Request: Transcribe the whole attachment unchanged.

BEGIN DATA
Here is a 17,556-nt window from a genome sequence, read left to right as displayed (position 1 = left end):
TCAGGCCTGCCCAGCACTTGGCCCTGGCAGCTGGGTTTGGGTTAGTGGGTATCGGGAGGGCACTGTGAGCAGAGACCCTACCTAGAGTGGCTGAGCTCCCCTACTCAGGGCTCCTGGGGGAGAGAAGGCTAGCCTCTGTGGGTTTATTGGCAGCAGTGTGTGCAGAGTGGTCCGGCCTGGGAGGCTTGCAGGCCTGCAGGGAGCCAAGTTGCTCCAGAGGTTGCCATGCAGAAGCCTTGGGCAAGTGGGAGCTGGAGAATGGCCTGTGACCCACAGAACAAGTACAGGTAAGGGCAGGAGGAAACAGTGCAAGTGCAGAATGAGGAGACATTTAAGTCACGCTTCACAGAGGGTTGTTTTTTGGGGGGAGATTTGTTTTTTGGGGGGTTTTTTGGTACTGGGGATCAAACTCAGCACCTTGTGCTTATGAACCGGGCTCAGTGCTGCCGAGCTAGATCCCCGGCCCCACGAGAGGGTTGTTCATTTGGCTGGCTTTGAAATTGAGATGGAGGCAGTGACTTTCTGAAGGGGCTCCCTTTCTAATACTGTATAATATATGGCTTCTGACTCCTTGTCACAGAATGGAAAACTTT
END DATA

Here is a 17,556-nt window from a genome sequence, read left to right as displayed (position 1 = left end):
TCAGGCCTGCCCAGCACTTGGCCCTGGCAGCTGGGTTTGGGTTAGTGGGTATCGGGAGGGCACTGTGAGCAGAGACCCTACCTAGAGTGGCTGAGCTCCCCTACTCAGGGCTCCTGGGGGAGAGAAGGCTAGCCTCTGTGGGTTTATTGGCAGCAGTGTGTGCAGAGTGGTCCGGCCTGGGAGGCTTGCAGGCCTGCAGGGAGCCAAGTTGCTCCAGAGGTTGCCATGCAGAAGCCTTGGGCAAGTGGGAGCTGGAGAATGGCCTGTGACCCACAGAACAAGTACAGGTAAGGGCAGGAGGAAACAGTGCAAGTGCAGAATGAGGAGACATTTAAGTCACGCTTCACAGAGGGTTGTTTTTTGGGGGGAGATTTGTTTTTTGGGGGGTTTTTTGGTACTGGGGATCAAACTCAGCACCTTGTGCTTATGAACCGGGCTCAGTGCTGCCGAGCTAGATCCCCGGCCCCACGAGAGGGTTGTTCATTTGGCTGGCTTTGAAATTGAGATGGAGGCAGTGACTTTCTGAAGGGGCTCCCTTTCTAATACTGTATAATATATGGCTTCTGACTCCTTGTCACAGAATGGAAAACTTT